Montreal's Olympic Stadium has been opened to shelter a sudden increase in asylum seekers arriving into Canada from the US.
More than 4300 people have crossed into Canada seeking refugee status since January, with more than 3300 crossing into Quebec through to the end of June, straining resources of government and community groups.
Francine Dupuis of Praida, a provincial programme for the reception and integration of asylum seekers, said another 1200 people crossed into the province in July, around 90 percent of them from Haiti.
She said the province has experienced waves of people seeking refugee status before - most recently Syrians crossing in the spring - but that last month's numbers are unprecedented.
"Usually it comes and goes and it stabilises quite fast," she said. "In this case what we are fearing is it might not stabilise."
Now, relevant agencies in Quebec responsible for the welfare of migrants when they first arrive are scrambling to find beds and other resources.
Praida takes care of housing and the other immediate needs of refugee claimants for around two weeks after they arrive in the province and then continue to offer mental and physical health services for a few months.
Montreal's Olympic stadium received a request for space last Friday and asylum seekers began to be moved into the building, one of Montreal's most well-known landmarks, on Wednesday morning.
The stadium will be used as needed until autumn. Other centres have also been opened across the city.
Meanwhile, US President Donald Trump has backed an immigration overhaul that would reduce the number of permanent, legal migrants allowed in the US each year by 50 percent.
The bill would end diversity lottery visas and curb the number of refugees offered permanent residency in the US.
The proposal would also no longer give green card preference to the extended family or adult children of immigrants who already live legally in the US.
However, spouses, children under age 18 and sick parents would still be offered preference.
Mr Trump has long vowed to crack down on the US immigration system.
The proposed changes have a long way to go before becoming law and could face resistance in Congress from members of both parties.
The Trump administration marked a victory in June, when the US Supreme Court partially restored the president's controversial executive order temporarily restricting travel from six mainly Muslim countries and freezing the refugee programme.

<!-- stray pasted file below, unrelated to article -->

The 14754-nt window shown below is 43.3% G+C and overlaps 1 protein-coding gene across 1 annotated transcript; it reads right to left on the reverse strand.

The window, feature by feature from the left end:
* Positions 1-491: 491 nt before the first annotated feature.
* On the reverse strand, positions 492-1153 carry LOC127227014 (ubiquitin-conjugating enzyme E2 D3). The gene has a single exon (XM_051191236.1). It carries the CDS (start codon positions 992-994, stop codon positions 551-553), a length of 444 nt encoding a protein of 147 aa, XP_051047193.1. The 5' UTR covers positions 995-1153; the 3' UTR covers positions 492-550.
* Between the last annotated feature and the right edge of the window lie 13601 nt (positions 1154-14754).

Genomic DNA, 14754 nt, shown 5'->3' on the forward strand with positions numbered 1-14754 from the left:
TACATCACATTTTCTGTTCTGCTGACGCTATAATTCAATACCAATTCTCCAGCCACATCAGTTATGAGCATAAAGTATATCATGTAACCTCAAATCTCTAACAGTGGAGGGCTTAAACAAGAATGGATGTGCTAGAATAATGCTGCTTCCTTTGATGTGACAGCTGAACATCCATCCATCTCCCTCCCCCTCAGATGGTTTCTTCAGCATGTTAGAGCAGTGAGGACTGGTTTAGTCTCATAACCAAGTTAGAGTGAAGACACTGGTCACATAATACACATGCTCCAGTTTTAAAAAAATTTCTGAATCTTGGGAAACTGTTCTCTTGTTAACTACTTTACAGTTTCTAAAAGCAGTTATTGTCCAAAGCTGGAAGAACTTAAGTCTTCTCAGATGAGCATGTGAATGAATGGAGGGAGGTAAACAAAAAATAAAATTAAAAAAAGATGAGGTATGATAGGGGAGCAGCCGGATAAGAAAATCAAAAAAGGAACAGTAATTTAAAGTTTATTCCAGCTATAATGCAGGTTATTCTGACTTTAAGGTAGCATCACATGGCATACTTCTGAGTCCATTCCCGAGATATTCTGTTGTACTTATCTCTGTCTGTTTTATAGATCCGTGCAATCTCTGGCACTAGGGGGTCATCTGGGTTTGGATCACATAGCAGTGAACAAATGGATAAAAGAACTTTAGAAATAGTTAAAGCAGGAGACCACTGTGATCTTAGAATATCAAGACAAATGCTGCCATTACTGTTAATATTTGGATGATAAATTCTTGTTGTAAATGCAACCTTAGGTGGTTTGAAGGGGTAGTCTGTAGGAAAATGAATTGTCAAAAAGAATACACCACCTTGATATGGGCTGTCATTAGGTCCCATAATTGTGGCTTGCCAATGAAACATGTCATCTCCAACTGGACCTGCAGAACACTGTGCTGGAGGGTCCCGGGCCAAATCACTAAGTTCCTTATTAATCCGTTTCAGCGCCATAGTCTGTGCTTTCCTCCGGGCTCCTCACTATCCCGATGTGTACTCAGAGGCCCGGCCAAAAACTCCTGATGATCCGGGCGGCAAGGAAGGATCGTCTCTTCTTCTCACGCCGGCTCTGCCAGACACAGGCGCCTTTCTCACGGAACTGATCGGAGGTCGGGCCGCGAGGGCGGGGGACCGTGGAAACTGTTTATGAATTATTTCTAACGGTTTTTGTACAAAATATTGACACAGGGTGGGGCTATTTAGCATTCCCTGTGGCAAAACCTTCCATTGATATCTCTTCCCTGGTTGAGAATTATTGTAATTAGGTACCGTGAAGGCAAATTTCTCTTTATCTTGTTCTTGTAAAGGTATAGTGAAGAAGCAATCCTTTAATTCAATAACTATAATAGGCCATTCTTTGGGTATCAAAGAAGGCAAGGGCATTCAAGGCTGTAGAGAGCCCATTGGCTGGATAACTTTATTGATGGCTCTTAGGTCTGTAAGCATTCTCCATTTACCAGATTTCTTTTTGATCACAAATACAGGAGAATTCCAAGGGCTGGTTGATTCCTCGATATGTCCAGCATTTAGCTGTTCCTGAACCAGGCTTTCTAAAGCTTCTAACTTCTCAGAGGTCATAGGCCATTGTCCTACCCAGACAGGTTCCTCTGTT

Policy changes on the cards for Canada
Manitoba and British Columbia have also both seen an influx of hundreds of asylum seekers.
Most of those who cross illegally have been quickly apprehended by the Royal Canadian Mounted Police and other law enforcement agencies.
Once in custody, they are identified, searched and screened.
Immigration Partnership of Winnipeg director Abdikeheli Ahmed said the people making such crossings were in desperate need of help.
"There's not many people who will walk 20 degrees below on open fields of snow for five hours just to perpetrate a criminal act.
"People are in dire need of protection and they want to survive and they want to find a place to live and to be safe from being deported to where they are going to be persecuted. And this forces them to make these kind of trips."
If they are eligible to make an asylum claim, they are allowed entry and referred to the Immigration and Refugee Board of Canada.
Prime Minister Justin Trudeau has been under pressure to do more to secure the border amid concerns about the influx.
Calls have been made to suspend the Safe Third Country Agreement, under which refugee claimants are required to request protection in the first safe country they arrive in.
It is a policy meant to better manage refugee claims and to avoid so-called "asylum shopping" between countries.
But it is also among the reasons the asylum seekers are avoiding trying to come to Canada at official ports of entry.
So far, Ottawa is standing behind the agreement, which came into effect in 2004.
Quebec officials will be holding a press conference on Thursday.